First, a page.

President of Rosado & Associates, economic development and urban planning consulting firm; senior fellow, FIU Metropolitan Center; Instructor at FIU, UM
B.A., Florida International University
M.A. Princeton University
Ph.D. Princeton University in city and regional planning
Co-designed University of Miami’s Community Scholars in Affordable Housing Program; Previously: City of North Miami Assistant City Manager; executive director of South Florida Community Development Coalition; director of urban design and neighborhood revitalization at architecture firm Corzo Castella Carballo Thompson Salman; Intern at U.S. Department of Housing and Urban Development (HUD) on affordable housing issues; Assistant to the City Manager of South Miami
1. Where do you stand on the Miami Forever bond program?
There are worthy projects proposed as part of the bond program, but I am disappointed in the way that it’s been handled in terms of public engagement and transparency. There are many unanswered questions with regard to the specific projects that would be funded. More importantly, why is the public being invited to participate only now in the discussion of the projects? I have visited thousands of homes since I began canvassing District 4 in January, and I can assure you…most voters don’t even know that it will be on the ballot. If elected, I would fight to ensure that the public is much better informed about major issues that affect them.
2. The City of Miami has tremendous income disparity. What are your plans for prioritizing inclusive development, particularly expanding the scope of affordable housing?
As co-founder/co-instructor of UM’s Affordable Housing program for professionals working in the housing field, I get to spend quite a bit of time thinking about this issue; as a result, I’ve researched the top 50 Best Practices in place right now in other major US cities to ensure that housing is more affordable to more people. I hope to introduce a number of initiatives, from streamlined permitting (so that typical households save on the interest of their bank loans) to increased housing options at/near transit hubs, so that more Miamians don’t NEED to own cars if they choose not to. There is much we can do to make Miami a more affordable place in which to live and raise a family.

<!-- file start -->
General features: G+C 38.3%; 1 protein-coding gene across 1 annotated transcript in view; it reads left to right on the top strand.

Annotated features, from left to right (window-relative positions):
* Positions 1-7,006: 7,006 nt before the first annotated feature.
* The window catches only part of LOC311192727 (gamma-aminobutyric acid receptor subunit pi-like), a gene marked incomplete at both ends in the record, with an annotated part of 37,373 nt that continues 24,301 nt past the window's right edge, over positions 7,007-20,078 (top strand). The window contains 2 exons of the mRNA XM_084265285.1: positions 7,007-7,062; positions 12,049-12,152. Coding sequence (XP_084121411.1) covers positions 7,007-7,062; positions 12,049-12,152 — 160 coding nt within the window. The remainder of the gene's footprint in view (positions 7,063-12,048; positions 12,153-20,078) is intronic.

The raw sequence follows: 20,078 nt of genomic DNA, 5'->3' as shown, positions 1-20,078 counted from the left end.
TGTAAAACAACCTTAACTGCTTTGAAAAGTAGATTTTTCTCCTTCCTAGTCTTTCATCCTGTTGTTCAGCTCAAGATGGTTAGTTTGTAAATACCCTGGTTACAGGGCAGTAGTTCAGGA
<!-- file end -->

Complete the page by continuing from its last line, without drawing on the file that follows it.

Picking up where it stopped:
3. Do you think Miami is on the right track for addressing sea level rise? Are we taking drastic enough steps?
I would take to heart the recommendations of experts in this field, including those on the city’s Sea-Level Rise committee. The city must undertake additional investments in infrastructure to better equip itself. But the public should be truly invited to participate in these important recommendations.
4. What can we do to get people out of their cars? Particularly to make the city safer for cyclists and pedestrians?
I’ve often said…If we are to reduce traffic congestion, then we must make all forms of non-automobile travel that much more reliable and desirable. This includes widening sidewalks and planting more shade trees (to make walking more appealing), adding bike lanes, and expanding transit options (through more city trolleys, more responsive transit routes, and shifting new housing toward – not away from – transit hubs).
5. How do you plan to bring in a diverse range of voices in your decision making and to take concerns of unheard populations into account?
People deeply want to be listened to. I’m going to continue to canvas, even after Election Day, so that I can hear from people at their homes. I want to host regular town hall meetings within each of District 4’s unique neighborhoods. Bringing democracy TO the people, rather than expecting them to travel to city hall, is the best way to stay attuned to what concerns constituents.
6. What is one change you want to make that would improve YOUR life in Miami?
Regular, frequent engagement with constituents. There’s nothing better for understanding what worries Miamians. Then…acting upon their concerns, for their betterment and that of our entire Miami community.